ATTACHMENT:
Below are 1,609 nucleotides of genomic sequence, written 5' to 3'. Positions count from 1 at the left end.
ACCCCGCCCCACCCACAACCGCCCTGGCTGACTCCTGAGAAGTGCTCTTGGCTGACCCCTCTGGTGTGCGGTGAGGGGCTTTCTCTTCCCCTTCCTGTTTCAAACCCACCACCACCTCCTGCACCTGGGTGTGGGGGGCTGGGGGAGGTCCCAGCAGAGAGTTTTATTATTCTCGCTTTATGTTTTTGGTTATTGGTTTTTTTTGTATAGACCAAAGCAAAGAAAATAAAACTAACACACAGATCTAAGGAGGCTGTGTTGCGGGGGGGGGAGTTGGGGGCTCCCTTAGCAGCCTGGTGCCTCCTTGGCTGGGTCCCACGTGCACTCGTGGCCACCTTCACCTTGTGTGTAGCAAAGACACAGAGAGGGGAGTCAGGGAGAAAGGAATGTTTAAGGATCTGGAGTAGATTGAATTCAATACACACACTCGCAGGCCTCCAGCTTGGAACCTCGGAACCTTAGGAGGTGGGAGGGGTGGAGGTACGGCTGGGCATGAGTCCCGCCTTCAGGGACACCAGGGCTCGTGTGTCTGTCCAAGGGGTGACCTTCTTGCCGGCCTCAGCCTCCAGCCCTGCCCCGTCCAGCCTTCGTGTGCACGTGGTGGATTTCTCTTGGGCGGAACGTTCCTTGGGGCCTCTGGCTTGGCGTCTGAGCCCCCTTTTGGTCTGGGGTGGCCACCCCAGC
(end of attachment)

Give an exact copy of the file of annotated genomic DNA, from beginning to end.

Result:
Below are 1,609 nucleotides of genomic sequence, written 5' to 3'. Positions count from 1 at the left end.
ACCCCGCCCCACCCACAACCGCCCTGGCTGACTCCTGAGAAGTGCTCTTGGCTGACCCCTCTGGTGTGCGGTGAGGGGCTTTCTCTTCCCCTTCCTGTTTCAAACCCACCACCACCTCCTGCACCTGGGTGTGGGGGGCTGGGGGAGGTCCCAGCAGAGAGTTTTATTATTCTCGCTTTATGTTTTTGGTTATTGGTTTTTTTTGTATAGACCAAAGCAAAGAAAATAAAACTAACACACAGATCTAAGGAGGCTGTGTTGCGGGGGGGGGAGTTGGGGGCTCCCTTAGCAGCCTGGTGCCTCCTTGGCTGGGTCCCACGTGCACTCGTGGCCACCTTCACCTTGTGTGTAGCAAAGACACAGAGAGGGGAGTCAGGGAGAAAGGAATGTTTAAGGATCTGGAGTAGATTGAATTCAATACACACACTCGCAGGCCTCCAGCTTGGAACCTCGGAACCTTAGGAGGTGGGAGGGGTGGAGGTACGGCTGGGCATGAGTCCCGCCTTCAGGGACACCAGGGCTCGTGTGTCTGTCCAAGGGGTGACCTTCTTGCCGGCCTCAGCCTCCAGCCCTGCCCCGTCCAGCCTTCGTGTGCACGTGGTGGATTTCTCTTGGGCGGAACGTTCCTTGGGGCCTCTGGCTTGGCGTCTGAGCCCCCTTTTGGTCTGGGGTGGCCACCCCAGC